The Nashville-based songwriter and producer explains why working on music behind the scenes with an artist is her "happy place," and discusses the song she produced that made history at country radio.
Songwriter and producer Alex Kline is one of the most in-demand collaborators in Nashville's country music industry today — but she says her career actually started when she fell in love with a Red Hot Chili Peppers hit.
"I picked up the guitar when I was 13 because I heard "Under the Bridge" by the Red Hot Chili Peppers, and something about that guitar intro made me wanna learn how to play guitar," Kline explains in the newest interview of Behind the Board.
Those early interests ultimately led her to Nashville, where she began to work with country legends like Ronnie Dunn and Reba McEntire as well as the younger generation of country stars, such as Mitchell Tenpenny, Cassadee Pope and Meghan Patrick. Her work with Tenille Arts, on Arts' single "Somebody Like That," even led her to a historic No. 1 hit on the Mediabase Country Music charts.
"We actually made history as the first all-female team to have a No. 1," Kline continues. "I was the first solo female producer in country music to have a No. 1. Which is kinda crazy, that it took until 2021 to have a female do that."
Kline says she loves the collaborative work that goes into producing an artist's music. "That's really my happy place — developing with an artist and creating the sound, going from the ground all the way up," she explains, adding that she's even learned to embrace compromise over the course of her career.
"I'll usually have an idea of something, and I'll think that a certain song sounds perfect, and then the artist will say, 'Oh, I want...' something that's maybe 10 percent different than what I would hear. And I sometimes don't necessarily at first think that they're right, but then I always usually come around," Kline continues.
"I think it's just good to be open and flexible," she adds with a laugh, "and as a producer, remember that it's the artist's name on the project, and not my name in big letters with my picture on it. So they have to be in love with it."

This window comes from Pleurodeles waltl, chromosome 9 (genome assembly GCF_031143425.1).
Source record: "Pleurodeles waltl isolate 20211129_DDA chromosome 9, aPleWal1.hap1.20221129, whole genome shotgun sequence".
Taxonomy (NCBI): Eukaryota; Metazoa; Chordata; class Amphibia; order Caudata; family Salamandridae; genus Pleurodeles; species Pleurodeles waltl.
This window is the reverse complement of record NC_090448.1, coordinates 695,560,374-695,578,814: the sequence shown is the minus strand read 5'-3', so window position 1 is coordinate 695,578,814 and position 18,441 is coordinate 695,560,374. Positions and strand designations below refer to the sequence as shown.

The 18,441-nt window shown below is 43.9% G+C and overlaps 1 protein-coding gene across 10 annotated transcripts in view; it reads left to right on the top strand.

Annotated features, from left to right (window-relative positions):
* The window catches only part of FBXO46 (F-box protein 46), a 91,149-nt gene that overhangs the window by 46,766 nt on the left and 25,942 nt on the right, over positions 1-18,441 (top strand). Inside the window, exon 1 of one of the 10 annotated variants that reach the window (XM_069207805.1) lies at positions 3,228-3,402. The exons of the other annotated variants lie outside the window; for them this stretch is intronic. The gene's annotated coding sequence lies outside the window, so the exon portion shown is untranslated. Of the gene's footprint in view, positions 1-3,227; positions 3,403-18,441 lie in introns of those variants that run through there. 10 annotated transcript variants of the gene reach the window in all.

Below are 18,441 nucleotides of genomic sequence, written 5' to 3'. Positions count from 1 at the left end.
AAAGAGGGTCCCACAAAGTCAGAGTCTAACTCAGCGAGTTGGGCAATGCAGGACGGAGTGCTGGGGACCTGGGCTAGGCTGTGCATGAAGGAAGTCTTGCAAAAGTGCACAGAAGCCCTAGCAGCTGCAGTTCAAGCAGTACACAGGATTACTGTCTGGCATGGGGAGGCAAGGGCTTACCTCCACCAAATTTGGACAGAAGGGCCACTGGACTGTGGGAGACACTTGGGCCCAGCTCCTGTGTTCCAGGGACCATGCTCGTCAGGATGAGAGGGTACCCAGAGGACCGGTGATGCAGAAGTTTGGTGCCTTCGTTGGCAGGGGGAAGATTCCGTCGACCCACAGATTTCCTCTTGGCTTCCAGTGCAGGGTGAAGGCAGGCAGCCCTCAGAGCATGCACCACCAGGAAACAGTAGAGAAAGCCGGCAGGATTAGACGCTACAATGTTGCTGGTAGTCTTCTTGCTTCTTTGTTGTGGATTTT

Press play on the video above to learn more about Kline's journey towards being a Nashville songwriter and producer, and keep checking GRAMMY.com for more episodes of Behind the Board.
Photo: C Flanigan / Contributor
Everything We Know About Paramore’s New Album, 'This Is Why'
Five years after the release of their last studio album, Paramore will embark on an intimate North American tour before dropping their highly anticipated new album, 'This Is Why.' Here’s everything to know about the new album, out on Feb. 10, 2023.
Paramore fans are used to waiting a while between records, but the five-year break following After Laughter is the longest hiatus the band has taken since its inception.
Luckily, the wait for new music from their faves was coming to an end.
When the group’s website and social media profile photos were updated in early September, fans went hunting for clues about new music — and they weren’t disappointed. Paramore lead singer Hayley Williams, guitarist Taylor York and drummer Zac Farro had planted a few online Easter eggs to tease the release of "This Is Why" — the title track for their forthcoming album.
Then on Sept. 28, the group surprised fans by announcing the release date for their new album and dropping the single concurrently with a new music video. "It was the very last song we wrote for the album. To be honest, I was so tired of writing lyrics, but Taylor convinced Zac and I both that we should work on this last idea. What came out of it was the title track for the whole album," Williams said in a statement. "It summarizes the plethora of ridiculous emotions, the rollercoaster of being alive in 2022, having survived even just the last three or four years."
Ahead of their upcoming tour — which begins Oct. 2 in California and ends Nov. 19 in Mexico — here are four things to know about Paramore’s forthcoming album, This Is Why, out on Feb. 10, 2023.
The Band Has Been Teasing A Comeback For A While